Wednesday, January 17, 2007
Somewhere, a Deity Laughed. Loudly.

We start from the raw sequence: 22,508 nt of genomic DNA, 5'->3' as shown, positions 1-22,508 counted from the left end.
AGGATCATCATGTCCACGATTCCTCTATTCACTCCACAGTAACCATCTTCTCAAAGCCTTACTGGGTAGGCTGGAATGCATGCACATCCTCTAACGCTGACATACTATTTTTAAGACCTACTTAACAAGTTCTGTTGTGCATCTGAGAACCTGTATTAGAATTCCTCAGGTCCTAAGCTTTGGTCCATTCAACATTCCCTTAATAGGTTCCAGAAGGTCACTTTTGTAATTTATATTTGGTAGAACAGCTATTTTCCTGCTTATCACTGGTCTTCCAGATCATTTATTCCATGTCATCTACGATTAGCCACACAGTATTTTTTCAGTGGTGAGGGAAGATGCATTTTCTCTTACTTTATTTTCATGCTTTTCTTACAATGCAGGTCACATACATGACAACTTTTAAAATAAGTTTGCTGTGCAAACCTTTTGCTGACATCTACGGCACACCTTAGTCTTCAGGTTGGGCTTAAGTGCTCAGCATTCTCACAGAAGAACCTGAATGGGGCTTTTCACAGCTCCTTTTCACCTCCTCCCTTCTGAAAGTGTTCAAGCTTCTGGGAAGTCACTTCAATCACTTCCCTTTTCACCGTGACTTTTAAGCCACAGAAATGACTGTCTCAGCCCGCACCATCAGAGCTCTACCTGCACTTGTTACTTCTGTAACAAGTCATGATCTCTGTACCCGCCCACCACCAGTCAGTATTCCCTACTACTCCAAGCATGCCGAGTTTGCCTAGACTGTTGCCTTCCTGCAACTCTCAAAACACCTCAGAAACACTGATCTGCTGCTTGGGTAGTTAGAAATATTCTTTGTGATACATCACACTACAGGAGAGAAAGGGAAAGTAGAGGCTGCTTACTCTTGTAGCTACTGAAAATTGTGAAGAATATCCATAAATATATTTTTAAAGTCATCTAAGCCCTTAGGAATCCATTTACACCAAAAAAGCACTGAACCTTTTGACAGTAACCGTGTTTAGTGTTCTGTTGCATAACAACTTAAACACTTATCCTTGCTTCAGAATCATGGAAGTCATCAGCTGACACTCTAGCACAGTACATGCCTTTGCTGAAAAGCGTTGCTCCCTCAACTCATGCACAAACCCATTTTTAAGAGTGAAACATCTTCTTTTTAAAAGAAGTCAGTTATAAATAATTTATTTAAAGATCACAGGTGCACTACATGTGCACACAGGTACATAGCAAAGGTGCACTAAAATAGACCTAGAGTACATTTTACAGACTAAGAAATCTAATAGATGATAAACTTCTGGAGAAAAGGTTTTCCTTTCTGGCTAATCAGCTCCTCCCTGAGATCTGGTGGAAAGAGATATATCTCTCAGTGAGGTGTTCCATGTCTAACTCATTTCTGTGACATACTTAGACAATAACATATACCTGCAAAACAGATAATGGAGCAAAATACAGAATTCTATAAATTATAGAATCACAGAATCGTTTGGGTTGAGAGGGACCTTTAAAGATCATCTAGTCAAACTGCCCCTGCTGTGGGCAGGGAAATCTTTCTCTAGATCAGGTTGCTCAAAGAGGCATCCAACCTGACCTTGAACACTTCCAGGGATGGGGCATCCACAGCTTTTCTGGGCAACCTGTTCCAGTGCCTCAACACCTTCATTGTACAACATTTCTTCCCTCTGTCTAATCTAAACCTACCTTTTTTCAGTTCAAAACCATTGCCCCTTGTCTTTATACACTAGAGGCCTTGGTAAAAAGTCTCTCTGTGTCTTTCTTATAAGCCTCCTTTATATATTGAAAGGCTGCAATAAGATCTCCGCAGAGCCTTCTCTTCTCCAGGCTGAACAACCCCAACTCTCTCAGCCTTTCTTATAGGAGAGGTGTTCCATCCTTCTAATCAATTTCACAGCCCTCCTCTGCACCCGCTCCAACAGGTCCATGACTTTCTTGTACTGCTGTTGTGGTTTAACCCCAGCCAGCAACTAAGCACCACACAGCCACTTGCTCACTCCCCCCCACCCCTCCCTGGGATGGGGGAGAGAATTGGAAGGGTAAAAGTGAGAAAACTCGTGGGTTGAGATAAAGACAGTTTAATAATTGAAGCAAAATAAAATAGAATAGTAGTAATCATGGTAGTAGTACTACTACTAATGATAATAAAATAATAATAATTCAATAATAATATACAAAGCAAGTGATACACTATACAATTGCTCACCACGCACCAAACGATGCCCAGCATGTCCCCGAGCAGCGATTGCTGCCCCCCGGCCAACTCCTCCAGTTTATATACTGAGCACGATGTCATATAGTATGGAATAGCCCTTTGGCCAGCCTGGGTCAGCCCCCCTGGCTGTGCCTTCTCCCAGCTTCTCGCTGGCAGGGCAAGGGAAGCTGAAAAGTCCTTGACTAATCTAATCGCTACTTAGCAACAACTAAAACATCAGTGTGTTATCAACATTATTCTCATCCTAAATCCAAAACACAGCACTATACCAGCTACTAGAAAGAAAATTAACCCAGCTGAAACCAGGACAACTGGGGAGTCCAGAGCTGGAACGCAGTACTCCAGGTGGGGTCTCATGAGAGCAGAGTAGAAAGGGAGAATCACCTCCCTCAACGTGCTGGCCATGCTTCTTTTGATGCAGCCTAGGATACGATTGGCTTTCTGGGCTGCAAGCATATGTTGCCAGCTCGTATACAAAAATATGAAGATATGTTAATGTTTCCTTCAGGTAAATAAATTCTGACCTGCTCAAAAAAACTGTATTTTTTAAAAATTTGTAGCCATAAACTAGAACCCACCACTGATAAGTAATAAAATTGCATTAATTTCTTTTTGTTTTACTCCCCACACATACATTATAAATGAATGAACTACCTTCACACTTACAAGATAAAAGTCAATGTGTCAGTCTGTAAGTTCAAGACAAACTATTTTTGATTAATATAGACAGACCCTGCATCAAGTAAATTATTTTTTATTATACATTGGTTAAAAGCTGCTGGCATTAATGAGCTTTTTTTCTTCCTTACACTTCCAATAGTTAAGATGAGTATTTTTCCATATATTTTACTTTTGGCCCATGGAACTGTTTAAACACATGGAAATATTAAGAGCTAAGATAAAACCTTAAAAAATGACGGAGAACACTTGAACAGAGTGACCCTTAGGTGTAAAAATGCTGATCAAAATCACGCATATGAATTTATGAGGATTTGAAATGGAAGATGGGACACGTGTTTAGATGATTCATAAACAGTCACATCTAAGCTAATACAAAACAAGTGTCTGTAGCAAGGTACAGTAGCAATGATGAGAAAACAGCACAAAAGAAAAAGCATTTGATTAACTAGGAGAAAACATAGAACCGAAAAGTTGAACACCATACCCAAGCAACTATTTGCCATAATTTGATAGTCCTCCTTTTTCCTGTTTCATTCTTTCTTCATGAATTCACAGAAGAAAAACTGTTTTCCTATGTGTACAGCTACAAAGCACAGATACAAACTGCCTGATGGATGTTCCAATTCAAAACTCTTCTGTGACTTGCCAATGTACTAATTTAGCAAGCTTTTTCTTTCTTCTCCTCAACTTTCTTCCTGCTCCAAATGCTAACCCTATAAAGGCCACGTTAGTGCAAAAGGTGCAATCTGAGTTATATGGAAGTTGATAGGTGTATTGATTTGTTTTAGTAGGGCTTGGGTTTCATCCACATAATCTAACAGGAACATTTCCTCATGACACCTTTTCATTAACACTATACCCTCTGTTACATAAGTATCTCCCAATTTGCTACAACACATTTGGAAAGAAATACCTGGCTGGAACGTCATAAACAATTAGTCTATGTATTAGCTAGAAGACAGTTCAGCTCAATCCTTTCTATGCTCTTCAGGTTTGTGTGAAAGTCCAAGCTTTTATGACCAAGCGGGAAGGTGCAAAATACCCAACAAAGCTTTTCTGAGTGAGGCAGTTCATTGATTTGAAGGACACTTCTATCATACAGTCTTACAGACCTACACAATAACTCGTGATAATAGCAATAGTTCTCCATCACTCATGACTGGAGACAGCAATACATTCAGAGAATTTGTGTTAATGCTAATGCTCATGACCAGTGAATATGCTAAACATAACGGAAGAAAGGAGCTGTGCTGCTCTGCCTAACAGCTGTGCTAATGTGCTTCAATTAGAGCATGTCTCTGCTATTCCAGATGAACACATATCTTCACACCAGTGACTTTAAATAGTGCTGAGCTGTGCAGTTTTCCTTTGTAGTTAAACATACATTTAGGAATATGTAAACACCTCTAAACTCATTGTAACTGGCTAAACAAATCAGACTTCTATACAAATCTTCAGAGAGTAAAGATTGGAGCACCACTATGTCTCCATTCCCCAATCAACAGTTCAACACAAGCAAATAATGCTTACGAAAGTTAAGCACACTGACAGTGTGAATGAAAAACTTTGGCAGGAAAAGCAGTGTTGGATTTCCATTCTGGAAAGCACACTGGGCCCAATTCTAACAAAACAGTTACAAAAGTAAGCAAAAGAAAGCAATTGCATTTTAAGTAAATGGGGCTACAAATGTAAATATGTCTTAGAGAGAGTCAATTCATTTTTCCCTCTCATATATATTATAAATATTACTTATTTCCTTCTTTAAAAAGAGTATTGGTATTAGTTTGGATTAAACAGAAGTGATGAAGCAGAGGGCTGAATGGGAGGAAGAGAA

Yesterday morning, it finally got cold here in the Deep South. Morning temperatures were cold enough to require that I go out and let my car start warming up before I actually had to sit in it to drive anywhere. Somehow, it's ok for me to be cold when I run outside half dressed at 6 AM (it's still dark, so no one can really tell if wearing a robe or just an oddly flowing dress), but Heaven FORBID I be even a little chilly once I'm fully dressed and sitting six inches from the heater vents in my car. Wish a scarf wrapped around my neck. And gloves on. And a cup of coffee in my hand. Spoiled, a bit, hmmm? So yesterday I ran outside, no coat for my arms, no pantyhose on my legs, just a skirt and shirt that did nothing to hide the fact that my skin was pruning (the plucked chicken look is VERY good on me), jumped in my car, cranked the heat knob all the way up and turned the key...and nothing happened. No click, no clank, no "I'm-going-to-die-now-so-goodbye-til-you-figure-out-what's-wrong-with-me". Just...nothing. And that's when I noticed that the overhead light was barely on. Usually, it's almost blinding in the pre-dawn time, and it wakes me up almost as much as the extra-strong Colombian blend that I brew for myself. It might have even been flickering. As was the light on the dash that lets you know a door is open. And the drivers door had swung shut behind me - as it does every time I get in the stupid car when I don't pull up enough in our driveway. I had left a door open...and I hadn't driven the car in almost two days. My battery was beyond dead. It had decomposed and become engine manure. Fast-forward to me running in the house, surprising my husband by making actual words come out my mouth. For my mother's sake, I won't repeat what I think I said. Most of it would get me fined if I said it on national television. Hubby spent 20 minutes looking for his jumper cables, before we figured out they were probably a casualty in the divorce. How we went four years without noticing that... I race to Wal-mart in his Big Ole' Truck- sans makeup, which when combined with the look of utter fury on my face scared a couple of people and three stray dogs into the next county. I bought the most expensive jumper cables they had (somehow spending lots of money made sense at the time) and raced back home. Hubby takes over the manly part of the duties - meaning he went outside in the cold while I sat inside on the couch cursing at myself quietly to the cats - and hooked my car up to his Big Ole' Truck. He tiptoed back in the house, swerving in a wide arc around the couch, and we waited about 15 minutes. At which point he went outside and came back in and told me in an "I-Know-I-May-die-For-This" voice that I needed a new battery, and so I would have to take the Big Ole' Truck to work. In the rain. And now I was going to be 45 minutes late leaving, which meant that I would be in rush-hour hell once I got to Montgomery. I like driving Big Ole' Trucks as much as the next gal - more, if the next gal happens to be my best friend - but Hubby's is not an automatic, and I hate driving in rush hour in a stick shift. And it doesn't handle rain well. Not to mention I would have to move all my necessities - makeup, hands-free cell phone stuff, my lunch, my coffee cup. But not my CD's because the Big Ole' Truck has no CD player or Tape Deck. It's like I'm living in the 20's when I drive that thing. So I cursed some more while hubby called a friend to hitch a ride to work and told me to pick up a battery on the way home. Fast-forward to 4:30 PM (work was no more crazy than usual - which means I only had to visit the happy place deep in my mind two or three times to keep from strangling my boss.) I walked outside, mentally preparing myself to deal with afternoon rush hour traffic. Getting off base takes twenty minutes of mostly stopped stop-and-go traffic, because the main gate is closed to outgoing traffic right now. The Interstate is a mess because they're widening it right at the busiest part of the whole thing in Montgomery. And as I walked outside, deciding if the emergency mantra was warranted, something hit my head. and my shoulders. And it was cold. Sleet. And that's when I looked up at the sky and said, very quietly, "You Win. But I have more wine at home than I can drink in one night, and nothing is going to keep me from it." That thought sustained me through the next hour and a half. People in Alabama DO NOT know how to drive when anything resembling winter precipitation happens. And I was in a Big Ole' Truck that reacts to anything close to ice with shudders and brakes that suddenly decide they need a vacation. I made it home in one piece, with a new battery in the front seat beside me. Hubby gets home thirty minutes later, and "gets ready" to change my battery. This included some grunting and other male noises while he pulled out the tool set that has instruments in it that neither one of us can find a use for. But we have them in case we ever need them! We're Prepared for anything, we are. He goes outside to begin the process while I start heating up some homemade French Onion Soup and chopping up veggies for a salad. He came inside to get gloves at one point (later I found out that the windchill was 24 degrees at the time), and I offered my beautiful turquoise Magic Scarf, which he refused using words like "ridiculous". I guess being wrapped in turquoise fru-fru would make changing a battery in freezing temperatures somewhat less manly. Whatever. I didn't care, because the first thing I had done when I got home was open a bottle of red wine. And I was self-medicating as quickly as possible. If I'm going to drop over $100 in one day, I DON'T want it to be on parts of a car that I not only don't look at on a regular basis, but that get dirty and gross. An HOUR - and two more glasses of wine later (it would have been three glasses, but I did have to handle the womanly role in this tragedy - hold the flashlight), we were done. We were eating and drinking and watching Star Trek. Because that's how we celebrate a job well done in our house. By drinking too much and watching geeky shows on TV. We live the high life.